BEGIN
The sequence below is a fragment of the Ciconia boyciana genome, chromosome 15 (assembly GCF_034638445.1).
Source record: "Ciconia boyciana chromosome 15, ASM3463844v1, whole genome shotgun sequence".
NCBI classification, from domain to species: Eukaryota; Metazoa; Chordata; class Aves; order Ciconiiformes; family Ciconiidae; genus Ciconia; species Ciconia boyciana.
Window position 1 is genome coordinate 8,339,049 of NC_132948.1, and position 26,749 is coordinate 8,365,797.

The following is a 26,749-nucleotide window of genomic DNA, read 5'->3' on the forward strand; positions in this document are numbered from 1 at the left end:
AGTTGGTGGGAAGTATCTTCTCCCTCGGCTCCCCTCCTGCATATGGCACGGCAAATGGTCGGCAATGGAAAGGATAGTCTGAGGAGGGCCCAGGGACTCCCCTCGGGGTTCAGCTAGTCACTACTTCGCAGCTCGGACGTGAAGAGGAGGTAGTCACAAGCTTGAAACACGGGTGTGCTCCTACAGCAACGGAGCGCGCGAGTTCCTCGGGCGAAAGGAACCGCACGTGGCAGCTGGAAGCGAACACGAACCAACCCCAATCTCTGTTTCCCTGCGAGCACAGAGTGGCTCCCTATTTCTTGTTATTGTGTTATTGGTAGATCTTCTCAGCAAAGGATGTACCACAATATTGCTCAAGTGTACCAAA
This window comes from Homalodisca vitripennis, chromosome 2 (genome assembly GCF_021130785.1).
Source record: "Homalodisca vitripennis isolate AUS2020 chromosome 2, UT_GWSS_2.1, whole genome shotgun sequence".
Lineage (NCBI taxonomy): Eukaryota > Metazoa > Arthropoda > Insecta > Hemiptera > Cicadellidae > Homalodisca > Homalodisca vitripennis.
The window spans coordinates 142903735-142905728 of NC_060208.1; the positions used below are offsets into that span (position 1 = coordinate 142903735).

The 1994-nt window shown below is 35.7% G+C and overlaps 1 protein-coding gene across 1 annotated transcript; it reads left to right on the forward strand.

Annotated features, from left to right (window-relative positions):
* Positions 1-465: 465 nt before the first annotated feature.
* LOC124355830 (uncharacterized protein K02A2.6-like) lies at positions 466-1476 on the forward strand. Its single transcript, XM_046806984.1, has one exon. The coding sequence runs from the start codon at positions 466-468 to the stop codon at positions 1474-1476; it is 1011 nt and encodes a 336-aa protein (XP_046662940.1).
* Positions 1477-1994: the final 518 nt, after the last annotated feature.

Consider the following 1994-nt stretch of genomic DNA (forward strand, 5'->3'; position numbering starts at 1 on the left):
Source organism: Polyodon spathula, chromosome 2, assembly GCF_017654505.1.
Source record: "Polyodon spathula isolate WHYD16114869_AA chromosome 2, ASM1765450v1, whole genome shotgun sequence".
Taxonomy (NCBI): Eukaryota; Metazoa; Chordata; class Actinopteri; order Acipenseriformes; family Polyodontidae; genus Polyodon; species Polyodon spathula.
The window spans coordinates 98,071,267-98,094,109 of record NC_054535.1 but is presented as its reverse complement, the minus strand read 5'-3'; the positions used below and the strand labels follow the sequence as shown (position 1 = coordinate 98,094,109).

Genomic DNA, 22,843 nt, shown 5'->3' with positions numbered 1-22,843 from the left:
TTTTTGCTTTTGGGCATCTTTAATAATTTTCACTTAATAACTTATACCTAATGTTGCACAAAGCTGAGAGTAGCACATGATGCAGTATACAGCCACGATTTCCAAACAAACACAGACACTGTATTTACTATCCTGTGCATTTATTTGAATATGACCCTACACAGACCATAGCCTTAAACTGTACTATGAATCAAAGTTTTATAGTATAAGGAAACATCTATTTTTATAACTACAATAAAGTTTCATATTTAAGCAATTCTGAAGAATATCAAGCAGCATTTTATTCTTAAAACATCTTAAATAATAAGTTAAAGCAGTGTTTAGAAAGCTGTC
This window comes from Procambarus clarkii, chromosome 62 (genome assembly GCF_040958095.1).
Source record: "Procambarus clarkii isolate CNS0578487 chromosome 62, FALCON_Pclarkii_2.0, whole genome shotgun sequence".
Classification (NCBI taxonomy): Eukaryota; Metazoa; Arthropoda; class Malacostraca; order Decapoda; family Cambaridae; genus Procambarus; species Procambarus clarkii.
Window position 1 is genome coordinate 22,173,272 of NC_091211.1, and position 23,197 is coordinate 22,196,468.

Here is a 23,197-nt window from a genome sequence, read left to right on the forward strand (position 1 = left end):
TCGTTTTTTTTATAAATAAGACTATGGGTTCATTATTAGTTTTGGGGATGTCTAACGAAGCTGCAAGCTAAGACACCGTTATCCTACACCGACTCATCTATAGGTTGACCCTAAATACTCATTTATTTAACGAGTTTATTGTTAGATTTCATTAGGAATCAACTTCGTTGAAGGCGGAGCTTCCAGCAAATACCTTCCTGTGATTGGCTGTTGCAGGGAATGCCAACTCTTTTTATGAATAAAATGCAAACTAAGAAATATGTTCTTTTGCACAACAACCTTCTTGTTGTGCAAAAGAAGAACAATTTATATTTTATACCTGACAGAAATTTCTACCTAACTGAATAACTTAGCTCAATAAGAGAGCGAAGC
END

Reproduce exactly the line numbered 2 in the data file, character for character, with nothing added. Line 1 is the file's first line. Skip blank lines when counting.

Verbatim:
Source record: "Ciconia boyciana chromosome 15, ASM3463844v1, whole genome shotgun sequence".